Very few of the employees understood that individuals on preventive therapy only were not a source of infection for others and education was needed in this area to make work-site preventive therapy feasible.
The final meeting took place at the Maine Medical Center in Portland with Kathleen Gensheimer, M.D., M.P.H., William Williams, M.D.; Maryann Weston, P.H.N.; and Diane Fanning, R.N. This is the largest TB clinic in Maine and is open weekly. Besides treating active cases the TB clinic works with the international clinic to conduct TB screening for refugees. About 50% of the refugees are tuberculin skin-test positive but completion of therapy rates is difficult and public health nurses make frequent home visits. Again, the problem of maintaining adherence with treatment for latent infection was a major concern. Where the medical consultants we met with in Augusta felt that community knowledge of TB was very low, Dr. Williams felt that it was very high in Portland and that he encountered few problems with poor diagnosis, treatment, or referral in Portland. This may be a residual effect of the outbreak at the ironworks and all of the attention it brought. Summary and Conclusions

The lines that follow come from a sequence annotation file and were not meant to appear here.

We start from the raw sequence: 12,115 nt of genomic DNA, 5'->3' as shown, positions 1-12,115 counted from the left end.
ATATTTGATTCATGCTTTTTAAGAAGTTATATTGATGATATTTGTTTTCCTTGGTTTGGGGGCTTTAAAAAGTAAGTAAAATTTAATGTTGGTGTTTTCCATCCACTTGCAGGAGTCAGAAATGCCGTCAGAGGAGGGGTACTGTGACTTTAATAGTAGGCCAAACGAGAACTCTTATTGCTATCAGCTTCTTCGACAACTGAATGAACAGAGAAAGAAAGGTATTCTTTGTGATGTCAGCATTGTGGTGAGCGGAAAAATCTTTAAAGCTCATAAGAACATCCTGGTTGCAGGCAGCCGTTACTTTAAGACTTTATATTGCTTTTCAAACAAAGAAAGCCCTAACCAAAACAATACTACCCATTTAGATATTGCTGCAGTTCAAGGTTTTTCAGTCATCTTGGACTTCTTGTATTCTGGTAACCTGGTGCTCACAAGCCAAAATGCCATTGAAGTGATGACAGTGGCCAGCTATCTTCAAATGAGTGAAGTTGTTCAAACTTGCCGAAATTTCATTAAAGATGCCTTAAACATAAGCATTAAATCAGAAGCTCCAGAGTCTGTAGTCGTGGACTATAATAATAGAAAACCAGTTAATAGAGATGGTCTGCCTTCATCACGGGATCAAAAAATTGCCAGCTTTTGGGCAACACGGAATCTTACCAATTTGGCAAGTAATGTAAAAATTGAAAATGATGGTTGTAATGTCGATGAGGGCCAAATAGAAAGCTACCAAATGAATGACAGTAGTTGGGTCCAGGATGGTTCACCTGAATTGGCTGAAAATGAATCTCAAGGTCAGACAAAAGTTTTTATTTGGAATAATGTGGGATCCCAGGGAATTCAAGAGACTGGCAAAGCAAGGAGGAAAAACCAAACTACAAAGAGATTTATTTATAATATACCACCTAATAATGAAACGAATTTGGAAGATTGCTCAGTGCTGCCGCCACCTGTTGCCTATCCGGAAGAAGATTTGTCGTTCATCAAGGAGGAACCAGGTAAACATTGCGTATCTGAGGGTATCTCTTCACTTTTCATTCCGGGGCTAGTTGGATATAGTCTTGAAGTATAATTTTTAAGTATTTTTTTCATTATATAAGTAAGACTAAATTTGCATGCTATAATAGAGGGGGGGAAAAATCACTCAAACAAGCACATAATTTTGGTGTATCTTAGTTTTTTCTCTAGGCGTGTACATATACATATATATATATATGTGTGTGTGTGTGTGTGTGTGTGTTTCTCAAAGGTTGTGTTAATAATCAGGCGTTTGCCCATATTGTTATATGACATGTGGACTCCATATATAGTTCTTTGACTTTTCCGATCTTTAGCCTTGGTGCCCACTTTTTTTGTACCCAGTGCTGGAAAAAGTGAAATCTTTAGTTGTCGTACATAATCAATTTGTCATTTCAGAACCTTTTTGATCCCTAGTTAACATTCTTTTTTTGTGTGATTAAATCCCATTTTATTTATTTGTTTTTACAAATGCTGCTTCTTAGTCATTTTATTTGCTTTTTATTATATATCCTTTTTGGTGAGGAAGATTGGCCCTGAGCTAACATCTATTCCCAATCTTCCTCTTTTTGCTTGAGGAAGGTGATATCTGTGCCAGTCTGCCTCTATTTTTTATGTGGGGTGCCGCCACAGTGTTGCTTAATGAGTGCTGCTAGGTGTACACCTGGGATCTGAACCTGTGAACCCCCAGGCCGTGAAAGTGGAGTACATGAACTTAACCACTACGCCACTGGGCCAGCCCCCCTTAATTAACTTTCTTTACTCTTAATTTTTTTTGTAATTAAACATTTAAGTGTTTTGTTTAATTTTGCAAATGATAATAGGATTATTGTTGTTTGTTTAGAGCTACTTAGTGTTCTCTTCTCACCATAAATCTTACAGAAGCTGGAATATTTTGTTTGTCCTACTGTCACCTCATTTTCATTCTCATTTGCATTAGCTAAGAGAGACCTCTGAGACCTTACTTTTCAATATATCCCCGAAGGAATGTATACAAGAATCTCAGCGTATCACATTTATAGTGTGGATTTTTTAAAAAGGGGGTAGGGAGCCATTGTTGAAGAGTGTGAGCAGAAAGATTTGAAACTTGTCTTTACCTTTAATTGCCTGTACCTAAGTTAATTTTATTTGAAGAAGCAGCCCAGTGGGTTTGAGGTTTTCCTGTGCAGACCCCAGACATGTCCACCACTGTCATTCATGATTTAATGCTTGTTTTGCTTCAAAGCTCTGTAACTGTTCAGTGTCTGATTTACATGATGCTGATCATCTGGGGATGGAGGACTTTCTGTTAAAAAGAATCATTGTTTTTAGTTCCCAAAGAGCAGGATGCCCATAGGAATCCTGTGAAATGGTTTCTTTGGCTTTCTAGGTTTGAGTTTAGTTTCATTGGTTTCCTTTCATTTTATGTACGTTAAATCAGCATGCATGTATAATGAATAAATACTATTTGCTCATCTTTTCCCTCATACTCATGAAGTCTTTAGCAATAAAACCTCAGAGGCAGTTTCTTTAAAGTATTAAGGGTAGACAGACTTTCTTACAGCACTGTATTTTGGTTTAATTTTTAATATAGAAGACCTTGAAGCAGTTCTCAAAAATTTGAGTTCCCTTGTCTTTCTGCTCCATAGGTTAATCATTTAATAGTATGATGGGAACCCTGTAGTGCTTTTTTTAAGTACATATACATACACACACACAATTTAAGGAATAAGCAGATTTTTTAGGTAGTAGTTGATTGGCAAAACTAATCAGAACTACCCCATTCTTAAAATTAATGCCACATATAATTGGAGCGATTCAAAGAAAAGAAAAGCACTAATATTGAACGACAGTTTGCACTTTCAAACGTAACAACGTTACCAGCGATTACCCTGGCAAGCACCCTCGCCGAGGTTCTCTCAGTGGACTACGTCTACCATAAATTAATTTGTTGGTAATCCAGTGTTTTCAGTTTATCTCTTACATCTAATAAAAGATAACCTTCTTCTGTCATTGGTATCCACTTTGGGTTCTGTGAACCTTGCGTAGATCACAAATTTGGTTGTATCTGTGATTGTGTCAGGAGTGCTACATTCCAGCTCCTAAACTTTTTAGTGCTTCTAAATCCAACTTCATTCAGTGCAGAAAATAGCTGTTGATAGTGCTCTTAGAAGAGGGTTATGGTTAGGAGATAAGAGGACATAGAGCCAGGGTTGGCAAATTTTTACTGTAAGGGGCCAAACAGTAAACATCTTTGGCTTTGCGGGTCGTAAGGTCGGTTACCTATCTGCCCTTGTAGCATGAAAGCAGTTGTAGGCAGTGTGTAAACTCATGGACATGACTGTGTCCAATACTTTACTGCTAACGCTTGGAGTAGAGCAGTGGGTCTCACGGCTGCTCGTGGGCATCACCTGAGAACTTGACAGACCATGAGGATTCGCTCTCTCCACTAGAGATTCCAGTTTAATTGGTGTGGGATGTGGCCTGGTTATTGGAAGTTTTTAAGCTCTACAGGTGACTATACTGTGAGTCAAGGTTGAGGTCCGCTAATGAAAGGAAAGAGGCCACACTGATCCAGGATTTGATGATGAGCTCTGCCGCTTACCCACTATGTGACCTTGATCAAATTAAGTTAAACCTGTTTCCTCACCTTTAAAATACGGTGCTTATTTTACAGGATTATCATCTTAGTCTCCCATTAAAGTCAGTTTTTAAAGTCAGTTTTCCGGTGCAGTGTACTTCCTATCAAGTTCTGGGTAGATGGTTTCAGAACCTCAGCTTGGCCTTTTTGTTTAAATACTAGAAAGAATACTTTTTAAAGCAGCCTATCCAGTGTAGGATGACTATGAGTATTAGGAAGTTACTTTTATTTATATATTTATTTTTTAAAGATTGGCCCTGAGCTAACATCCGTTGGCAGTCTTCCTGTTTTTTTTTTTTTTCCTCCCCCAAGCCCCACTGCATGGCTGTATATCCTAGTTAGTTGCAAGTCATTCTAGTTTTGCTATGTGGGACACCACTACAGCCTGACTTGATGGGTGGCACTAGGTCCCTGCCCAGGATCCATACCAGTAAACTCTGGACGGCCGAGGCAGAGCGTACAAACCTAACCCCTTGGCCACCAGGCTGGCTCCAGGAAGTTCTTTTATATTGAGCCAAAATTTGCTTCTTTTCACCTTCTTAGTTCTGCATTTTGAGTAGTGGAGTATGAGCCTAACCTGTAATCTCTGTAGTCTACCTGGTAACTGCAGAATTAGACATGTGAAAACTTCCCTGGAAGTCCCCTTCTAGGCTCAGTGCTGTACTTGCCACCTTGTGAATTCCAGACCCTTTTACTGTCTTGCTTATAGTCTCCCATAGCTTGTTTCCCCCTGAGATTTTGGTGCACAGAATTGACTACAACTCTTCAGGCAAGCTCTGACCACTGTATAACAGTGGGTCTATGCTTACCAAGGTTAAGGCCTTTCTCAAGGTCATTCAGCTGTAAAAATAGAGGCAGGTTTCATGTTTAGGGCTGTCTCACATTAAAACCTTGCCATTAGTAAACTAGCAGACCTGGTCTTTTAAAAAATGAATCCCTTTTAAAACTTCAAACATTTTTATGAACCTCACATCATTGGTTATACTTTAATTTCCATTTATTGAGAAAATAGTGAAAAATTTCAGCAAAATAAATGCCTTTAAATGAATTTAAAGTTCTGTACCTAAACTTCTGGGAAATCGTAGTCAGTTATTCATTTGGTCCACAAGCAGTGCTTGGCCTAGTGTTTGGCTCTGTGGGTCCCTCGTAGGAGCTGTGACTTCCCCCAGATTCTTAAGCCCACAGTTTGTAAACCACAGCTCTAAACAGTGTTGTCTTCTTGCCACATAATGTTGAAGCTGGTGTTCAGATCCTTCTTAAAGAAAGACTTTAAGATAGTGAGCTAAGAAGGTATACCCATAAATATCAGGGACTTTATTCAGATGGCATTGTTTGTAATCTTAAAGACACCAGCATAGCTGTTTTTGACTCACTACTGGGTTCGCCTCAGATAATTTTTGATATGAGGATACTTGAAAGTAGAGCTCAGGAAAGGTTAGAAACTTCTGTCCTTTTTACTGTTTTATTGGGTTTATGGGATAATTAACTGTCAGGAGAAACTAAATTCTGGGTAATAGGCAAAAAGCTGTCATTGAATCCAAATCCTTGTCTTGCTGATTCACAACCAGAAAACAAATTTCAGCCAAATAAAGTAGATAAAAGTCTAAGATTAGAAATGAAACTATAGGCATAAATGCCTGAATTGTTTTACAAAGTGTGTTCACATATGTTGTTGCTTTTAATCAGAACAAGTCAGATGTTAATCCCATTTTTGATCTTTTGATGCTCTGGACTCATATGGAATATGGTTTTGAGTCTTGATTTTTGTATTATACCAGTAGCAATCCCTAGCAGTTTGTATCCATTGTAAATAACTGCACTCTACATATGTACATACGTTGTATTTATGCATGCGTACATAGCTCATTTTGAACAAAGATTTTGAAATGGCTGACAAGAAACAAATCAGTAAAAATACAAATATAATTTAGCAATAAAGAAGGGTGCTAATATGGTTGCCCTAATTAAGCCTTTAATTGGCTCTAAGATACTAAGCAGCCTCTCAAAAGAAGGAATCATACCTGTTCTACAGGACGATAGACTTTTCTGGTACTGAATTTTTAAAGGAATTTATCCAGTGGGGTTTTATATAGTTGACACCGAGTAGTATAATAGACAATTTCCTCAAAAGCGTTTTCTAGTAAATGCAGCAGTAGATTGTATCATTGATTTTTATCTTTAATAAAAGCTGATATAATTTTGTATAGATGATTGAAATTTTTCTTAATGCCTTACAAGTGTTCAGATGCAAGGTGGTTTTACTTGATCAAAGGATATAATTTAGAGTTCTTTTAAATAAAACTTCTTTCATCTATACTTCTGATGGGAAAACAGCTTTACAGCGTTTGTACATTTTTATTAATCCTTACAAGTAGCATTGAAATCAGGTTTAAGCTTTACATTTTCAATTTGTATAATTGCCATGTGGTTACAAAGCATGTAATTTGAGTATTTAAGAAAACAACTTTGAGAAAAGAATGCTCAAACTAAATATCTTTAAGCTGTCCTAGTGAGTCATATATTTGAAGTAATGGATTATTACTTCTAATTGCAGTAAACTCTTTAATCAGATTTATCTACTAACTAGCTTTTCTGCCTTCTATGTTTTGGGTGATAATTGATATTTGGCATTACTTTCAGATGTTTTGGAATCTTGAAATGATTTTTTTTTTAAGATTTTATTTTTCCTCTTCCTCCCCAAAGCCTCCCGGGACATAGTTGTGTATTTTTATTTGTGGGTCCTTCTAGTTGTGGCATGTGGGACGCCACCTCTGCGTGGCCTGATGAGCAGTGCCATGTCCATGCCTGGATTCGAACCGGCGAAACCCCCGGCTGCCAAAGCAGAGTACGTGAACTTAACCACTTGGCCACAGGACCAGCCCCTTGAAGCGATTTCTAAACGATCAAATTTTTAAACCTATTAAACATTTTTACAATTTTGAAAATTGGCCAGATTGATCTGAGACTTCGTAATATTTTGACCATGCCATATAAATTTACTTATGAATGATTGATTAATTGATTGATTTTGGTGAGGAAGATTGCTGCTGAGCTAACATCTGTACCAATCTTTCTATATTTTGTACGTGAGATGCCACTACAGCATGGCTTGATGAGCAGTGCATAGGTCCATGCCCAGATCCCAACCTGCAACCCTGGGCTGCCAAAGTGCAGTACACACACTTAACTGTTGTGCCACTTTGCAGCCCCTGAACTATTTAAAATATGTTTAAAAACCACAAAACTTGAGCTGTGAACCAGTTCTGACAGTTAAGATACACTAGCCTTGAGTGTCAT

In general, the tuberculosis program seemed to be functioning extremely well and the system of contact consultants seemed well designed to provide quality care for a widely dispersed population. With the treatment of cases progressing well, there have been a number of efforts to focus on tuberculin testing and treatment of latent infection but adherence and completion of therapy are major problems. The problems the program faces are not medical but rather deal with resources. A large portion of the public health budget is going to tuberculosis and the support for this spending probably is a legacy of the outbreak at the iron works. As the memory of that outbreak recedes, the funding for the program may begin to suffer. Also, resources to expand the program from treatment to prevention of the disease are not available now and will likely be very difficult to come by.